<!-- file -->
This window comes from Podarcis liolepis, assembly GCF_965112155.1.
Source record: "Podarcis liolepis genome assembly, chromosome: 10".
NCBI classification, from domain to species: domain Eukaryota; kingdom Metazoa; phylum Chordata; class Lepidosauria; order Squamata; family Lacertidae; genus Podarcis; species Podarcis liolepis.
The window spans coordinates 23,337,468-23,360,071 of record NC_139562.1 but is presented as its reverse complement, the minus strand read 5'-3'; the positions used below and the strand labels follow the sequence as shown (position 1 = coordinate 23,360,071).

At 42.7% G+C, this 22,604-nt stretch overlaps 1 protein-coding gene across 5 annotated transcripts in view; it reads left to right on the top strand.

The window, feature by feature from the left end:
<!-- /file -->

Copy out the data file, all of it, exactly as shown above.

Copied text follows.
This window comes from Podarcis liolepis, assembly GCF_965112155.1.
Source record: "Podarcis liolepis genome assembly, chromosome: 10".
NCBI classification, from domain to species: domain Eukaryota; kingdom Metazoa; phylum Chordata; class Lepidosauria; order Squamata; family Lacertidae; genus Podarcis; species Podarcis liolepis.
The window spans coordinates 23,337,468-23,360,071 of record NC_139562.1 but is presented as its reverse complement, the minus strand read 5'-3'; the positions used below and the strand labels follow the sequence as shown (position 1 = coordinate 23,360,071).

At 42.7% G+C, this 22,604-nt stretch overlaps 1 protein-coding gene across 5 annotated transcripts in view; it reads left to right on the top strand.

The window, feature by feature from the left end: